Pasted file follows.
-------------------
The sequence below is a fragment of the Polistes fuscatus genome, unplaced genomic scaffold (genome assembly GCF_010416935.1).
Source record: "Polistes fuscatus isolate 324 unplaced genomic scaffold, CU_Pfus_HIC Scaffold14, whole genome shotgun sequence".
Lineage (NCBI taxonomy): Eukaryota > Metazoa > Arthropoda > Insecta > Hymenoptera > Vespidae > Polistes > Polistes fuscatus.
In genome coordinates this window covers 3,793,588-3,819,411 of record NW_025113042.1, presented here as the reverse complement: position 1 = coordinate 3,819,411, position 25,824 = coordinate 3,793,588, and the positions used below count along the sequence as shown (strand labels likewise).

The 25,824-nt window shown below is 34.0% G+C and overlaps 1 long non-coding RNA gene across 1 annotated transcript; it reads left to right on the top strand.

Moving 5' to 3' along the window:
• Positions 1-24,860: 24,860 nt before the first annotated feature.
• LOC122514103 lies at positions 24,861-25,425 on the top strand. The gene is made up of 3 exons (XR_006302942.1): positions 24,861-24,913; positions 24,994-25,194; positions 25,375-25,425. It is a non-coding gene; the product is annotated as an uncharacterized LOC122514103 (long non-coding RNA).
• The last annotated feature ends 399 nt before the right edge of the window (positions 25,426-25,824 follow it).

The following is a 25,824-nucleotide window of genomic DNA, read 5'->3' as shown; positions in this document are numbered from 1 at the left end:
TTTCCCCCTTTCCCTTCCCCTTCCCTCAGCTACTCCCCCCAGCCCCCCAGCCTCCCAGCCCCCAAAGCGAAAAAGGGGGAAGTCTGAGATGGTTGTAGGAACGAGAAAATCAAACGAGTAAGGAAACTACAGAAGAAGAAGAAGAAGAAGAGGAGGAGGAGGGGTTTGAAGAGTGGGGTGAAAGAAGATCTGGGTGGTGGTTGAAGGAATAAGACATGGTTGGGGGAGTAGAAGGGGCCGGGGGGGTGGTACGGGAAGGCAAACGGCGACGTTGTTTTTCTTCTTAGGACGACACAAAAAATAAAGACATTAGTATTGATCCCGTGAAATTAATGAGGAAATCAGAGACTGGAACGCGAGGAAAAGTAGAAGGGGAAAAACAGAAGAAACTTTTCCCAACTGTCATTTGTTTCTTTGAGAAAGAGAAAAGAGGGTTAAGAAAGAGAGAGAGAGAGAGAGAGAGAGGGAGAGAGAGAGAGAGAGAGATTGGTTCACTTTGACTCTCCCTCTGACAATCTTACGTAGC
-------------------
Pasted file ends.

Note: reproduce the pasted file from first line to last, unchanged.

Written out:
The sequence below is a fragment of the Polistes fuscatus genome, unplaced genomic scaffold (genome assembly GCF_010416935.1).
Source record: "Polistes fuscatus isolate 324 unplaced genomic scaffold, CU_Pfus_HIC Scaffold14, whole genome shotgun sequence".
Lineage (NCBI taxonomy): Eukaryota > Metazoa > Arthropoda > Insecta > Hymenoptera > Vespidae > Polistes > Polistes fuscatus.
In genome coordinates this window covers 3,793,588-3,819,411 of record NW_025113042.1, presented here as the reverse complement: position 1 = coordinate 3,819,411, position 25,824 = coordinate 3,793,588, and the positions used below count along the sequence as shown (strand labels likewise).

The 25,824-nt window shown below is 34.0% G+C and overlaps 1 long non-coding RNA gene across 1 annotated transcript; it reads left to right on the top strand.

Moving 5' to 3' along the window:
• Positions 1-24,860: 24,860 nt before the first annotated feature.
• LOC122514103 lies at positions 24,861-25,425 on the top strand. The gene is made up of 3 exons (XR_006302942.1): positions 24,861-24,913; positions 24,994-25,194; positions 25,375-25,425. It is a non-coding gene; the product is annotated as an uncharacterized LOC122514103 (long non-coding RNA).
• The last annotated feature ends 399 nt before the right edge of the window (positions 25,426-25,824 follow it).

The following is a 25,824-nucleotide window of genomic DNA, read 5'->3' as shown; positions in this document are numbered from 1 at the left end:
TTTCCCCCTTTCCCTTCCCCTTCCCTCAGCTACTCCCCCCAGCCCCCCAGCCTCCCAGCCCCCAAAGCGAAAAAGGGGGAAGTCTGAGATGGTTGTAGGAACGAGAAAATCAAACGAGTAAGGAAACTACAGAAGAAGAAGAAGAAGAAGAGGAGGAGGAGGGGTTTGAAGAGTGGGGTGAAAGAAGATCTGGGTGGTGGTTGAAGGAATAAGACATGGTTGGGGGAGTAGAAGGGGCCGGGGGGGTGGTACGGGAAGGCAAACGGCGACGTTGTTTTTCTTCTTAGGACGACACAAAAAATAAAGACATTAGTATTGATCCCGTGAAATTAATGAGGAAATCAGAGACTGGAACGCGAGGAAAAGTAGAAGGGGAAAAACAGAAGAAACTTTTCCCAACTGTCATTTGTTTCTTTGAGAAAGAGAAAAGAGGGTTAAGAAAGAGAGAGAGAGAGAGAGAGAGAGGGAGAGAGAGAGAGAGAGAGATTGGTTCACTTTGACTCTCCCTCTGACAATCTTACGTAGC